Like many independent retailers in our industry, I started my business fueled by a passion to help people with safe natural options to live and enjoy wellness. Opening the door each day and being successful was a one-day-at-a-time endeavor, a committed challenge I willingly took on as I helped my community learn and use natural products. It never occurred to me that I should have an “exit strategy.”
The first time I heard this term was at a session by a well-known presenter I just happened to sit in on at a tradeshow. Having attended many of his seminars before, I had assumed it was a technique or new business tip that would help my day-to-day operation. But as he talked, I was shocked into realizing he was discussing something I—and apparently many of my colleagues around me—never considered: an end plan.
Now, as I near ‘retirement’, this is a real, up-front issue for me. Here are the scenarios I have considered:
- Passing it on to family and preserving the legacy. This situation could be enormously successful yet at the same time a bit emotional. In my case, this is not an option, as our adult children have established careers in other cities and logistics just does not make this a realistic consideration.
- Liquidation: Only as a last resort and certainly not now.
- Sell to employees. Exit planners suggest that this could be a win-win situation as current staff know a great deal about the business and would be enthusiastic to see it succeed. One way of setting this up is through an Employee Share Ownership Plan (ESOP), which is a stock equity strategy for employees that lets them acquire ownership in the company. This requires a bit of legal work which I have not delved into yet. Another option might be to outright sell to a staff member. I have considered this too, but not completely sure this is an option at the present time.
- Selling my business on the open market, apparently the most popular option for small businesses. But putting the business up for sale for a certain price is a hopeful proposition in that one hopefully walks away with the amount of money one wants to get for it. Though selling price is based mostly on examination of tax filings and store performance, one needs to spend a bit of time grooming the business for sale, making it as attractive as possible to potential buyers. And that price is sometimes a lot less than what the owner wants or believes it to be. Yes, I considered this, but can I really let go?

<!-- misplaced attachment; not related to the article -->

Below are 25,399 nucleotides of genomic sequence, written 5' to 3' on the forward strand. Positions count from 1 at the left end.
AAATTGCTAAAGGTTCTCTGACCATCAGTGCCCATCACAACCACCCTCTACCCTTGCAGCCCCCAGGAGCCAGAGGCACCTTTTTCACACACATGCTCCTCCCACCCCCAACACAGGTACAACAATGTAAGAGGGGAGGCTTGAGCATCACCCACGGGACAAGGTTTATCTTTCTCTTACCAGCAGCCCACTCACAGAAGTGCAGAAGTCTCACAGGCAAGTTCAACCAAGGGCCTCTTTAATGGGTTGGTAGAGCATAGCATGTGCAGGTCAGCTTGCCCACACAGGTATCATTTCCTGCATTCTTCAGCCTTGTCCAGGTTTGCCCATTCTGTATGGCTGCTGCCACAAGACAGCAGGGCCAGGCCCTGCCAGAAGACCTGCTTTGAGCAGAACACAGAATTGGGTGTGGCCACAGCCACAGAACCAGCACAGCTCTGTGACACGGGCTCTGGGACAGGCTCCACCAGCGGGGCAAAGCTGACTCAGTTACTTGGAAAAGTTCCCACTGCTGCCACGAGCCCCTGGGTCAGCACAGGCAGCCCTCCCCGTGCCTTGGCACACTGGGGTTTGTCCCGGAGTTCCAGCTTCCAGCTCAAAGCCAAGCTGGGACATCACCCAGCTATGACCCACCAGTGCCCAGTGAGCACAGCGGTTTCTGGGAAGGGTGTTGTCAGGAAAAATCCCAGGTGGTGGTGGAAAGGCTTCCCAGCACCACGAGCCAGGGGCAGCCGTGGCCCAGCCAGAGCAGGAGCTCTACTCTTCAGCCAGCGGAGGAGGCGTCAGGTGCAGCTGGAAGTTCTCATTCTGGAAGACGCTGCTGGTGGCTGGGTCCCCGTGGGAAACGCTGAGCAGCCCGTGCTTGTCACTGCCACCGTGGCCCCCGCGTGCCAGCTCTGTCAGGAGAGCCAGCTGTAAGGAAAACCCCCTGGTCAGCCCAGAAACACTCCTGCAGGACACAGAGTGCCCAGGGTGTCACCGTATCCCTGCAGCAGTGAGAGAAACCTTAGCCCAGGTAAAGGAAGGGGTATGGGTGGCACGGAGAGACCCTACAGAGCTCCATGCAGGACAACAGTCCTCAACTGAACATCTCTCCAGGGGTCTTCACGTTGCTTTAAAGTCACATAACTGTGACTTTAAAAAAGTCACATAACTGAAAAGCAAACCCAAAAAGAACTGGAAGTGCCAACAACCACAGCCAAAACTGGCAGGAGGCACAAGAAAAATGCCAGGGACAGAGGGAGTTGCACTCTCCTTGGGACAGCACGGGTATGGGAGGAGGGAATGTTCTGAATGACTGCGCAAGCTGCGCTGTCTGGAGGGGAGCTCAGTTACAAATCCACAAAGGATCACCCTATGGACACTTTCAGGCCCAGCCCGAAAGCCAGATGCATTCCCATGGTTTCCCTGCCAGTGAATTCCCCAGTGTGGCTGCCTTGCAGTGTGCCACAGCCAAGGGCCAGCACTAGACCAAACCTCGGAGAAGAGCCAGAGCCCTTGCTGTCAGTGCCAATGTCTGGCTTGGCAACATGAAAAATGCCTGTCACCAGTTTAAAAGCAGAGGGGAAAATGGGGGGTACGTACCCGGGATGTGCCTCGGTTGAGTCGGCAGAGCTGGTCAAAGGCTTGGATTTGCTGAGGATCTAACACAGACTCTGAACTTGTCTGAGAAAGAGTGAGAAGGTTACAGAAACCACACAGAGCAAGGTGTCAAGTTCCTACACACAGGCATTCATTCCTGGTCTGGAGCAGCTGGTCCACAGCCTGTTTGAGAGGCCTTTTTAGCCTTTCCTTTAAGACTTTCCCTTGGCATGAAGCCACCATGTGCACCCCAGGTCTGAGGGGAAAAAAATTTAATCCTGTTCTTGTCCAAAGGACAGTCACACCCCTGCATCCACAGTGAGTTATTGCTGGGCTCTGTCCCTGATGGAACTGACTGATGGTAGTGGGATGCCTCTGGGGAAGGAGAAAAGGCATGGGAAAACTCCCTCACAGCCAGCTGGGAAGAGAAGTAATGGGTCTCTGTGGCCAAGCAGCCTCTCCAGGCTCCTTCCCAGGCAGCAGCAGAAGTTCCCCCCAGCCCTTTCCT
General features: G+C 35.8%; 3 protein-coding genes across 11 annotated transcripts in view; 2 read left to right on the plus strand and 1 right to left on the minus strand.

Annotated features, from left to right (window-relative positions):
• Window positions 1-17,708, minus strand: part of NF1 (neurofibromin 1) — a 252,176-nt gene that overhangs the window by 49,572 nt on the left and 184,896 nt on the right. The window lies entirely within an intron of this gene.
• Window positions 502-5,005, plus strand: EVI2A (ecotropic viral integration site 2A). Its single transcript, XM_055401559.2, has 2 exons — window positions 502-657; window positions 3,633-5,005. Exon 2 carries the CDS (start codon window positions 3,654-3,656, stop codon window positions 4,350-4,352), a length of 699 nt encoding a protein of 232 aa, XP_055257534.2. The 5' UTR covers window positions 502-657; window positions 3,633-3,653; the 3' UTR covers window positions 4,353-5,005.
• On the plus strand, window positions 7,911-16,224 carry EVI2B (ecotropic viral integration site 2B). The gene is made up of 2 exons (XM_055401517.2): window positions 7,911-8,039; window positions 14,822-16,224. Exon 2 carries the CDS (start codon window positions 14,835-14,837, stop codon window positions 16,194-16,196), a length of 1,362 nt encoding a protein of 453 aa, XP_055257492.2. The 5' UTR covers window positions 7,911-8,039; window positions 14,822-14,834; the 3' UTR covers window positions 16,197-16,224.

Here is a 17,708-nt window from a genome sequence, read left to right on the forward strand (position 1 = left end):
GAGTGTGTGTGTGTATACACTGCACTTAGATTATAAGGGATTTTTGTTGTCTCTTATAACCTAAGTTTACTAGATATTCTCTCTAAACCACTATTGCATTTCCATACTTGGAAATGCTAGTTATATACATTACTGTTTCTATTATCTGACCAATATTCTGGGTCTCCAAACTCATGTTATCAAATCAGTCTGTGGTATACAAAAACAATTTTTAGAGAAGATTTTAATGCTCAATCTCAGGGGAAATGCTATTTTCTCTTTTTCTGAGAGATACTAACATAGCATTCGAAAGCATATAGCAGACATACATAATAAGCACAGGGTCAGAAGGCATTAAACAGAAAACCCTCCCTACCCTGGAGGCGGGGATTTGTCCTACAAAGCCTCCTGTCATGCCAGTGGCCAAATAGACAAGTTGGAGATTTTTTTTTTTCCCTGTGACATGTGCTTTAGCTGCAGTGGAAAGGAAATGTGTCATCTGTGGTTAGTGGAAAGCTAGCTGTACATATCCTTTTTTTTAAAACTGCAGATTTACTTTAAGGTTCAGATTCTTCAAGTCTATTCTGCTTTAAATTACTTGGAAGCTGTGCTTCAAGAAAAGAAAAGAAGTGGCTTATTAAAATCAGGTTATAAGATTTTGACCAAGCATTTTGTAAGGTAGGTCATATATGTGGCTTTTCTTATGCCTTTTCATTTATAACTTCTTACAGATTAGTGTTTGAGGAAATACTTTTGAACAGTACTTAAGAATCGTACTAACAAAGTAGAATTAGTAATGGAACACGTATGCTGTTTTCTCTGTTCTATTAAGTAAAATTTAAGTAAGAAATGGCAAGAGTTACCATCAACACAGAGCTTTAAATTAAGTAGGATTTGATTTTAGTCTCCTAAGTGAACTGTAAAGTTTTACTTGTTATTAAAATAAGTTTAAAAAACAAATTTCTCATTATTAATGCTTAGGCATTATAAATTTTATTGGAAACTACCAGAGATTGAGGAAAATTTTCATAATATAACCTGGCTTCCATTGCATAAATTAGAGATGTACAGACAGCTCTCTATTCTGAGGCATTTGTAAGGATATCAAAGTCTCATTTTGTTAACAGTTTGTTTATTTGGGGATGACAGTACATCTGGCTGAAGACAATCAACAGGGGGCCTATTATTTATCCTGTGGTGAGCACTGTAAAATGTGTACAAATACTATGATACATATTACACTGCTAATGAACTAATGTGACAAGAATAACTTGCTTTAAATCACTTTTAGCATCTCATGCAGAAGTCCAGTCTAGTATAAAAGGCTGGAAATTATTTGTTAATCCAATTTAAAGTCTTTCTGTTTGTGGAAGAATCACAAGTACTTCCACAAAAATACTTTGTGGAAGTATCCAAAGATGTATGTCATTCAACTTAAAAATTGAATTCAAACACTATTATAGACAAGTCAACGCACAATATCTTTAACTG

- Setting the store up as a ‘retirement career’ with personnel and staff who run and manage all aspects of the business. Still drawing a salary, the owner become an advisor and part time supervisor of the operation, but certainly not on a daily basis. Yes, eventually I would have to consider one of the options above, but not now.
At this point in my life, this last option is the most likely one for me. I believe I have many more years to contribute and working part time seems sensible. If I sold my business to either to staff or someone else, I am not certain I could remain in my community and watch someone else handle the entity I created and nurtured. It would likely be that emotional. But as a part time retirement career, it certainly would be flexible and offer me something constructive and meaningful to do in my senior years. It’s a matter of ramping my involvement down a bit, allowing me to focus on the many items on my bucket list and enjoy more time away from work.
And certainly, a more definite exit plan, as outlined above will have to eventually be decided, but there’s time yet to figure that out.
The original passion which fueled the beginning of my business is not ready to retire just yet. As a dear friend and colleague and I often jest, we love this industry, and likely, because we do, we will just expire in the aisle as our exit plans.
Pat Sardell is the owner of Country Vitamins in Corvallis, OR.
Published on WholeFoods Magazine Online, 6/7/16
NOTE: The opinions expressed in bylined articles are not necessarily those of the publisher.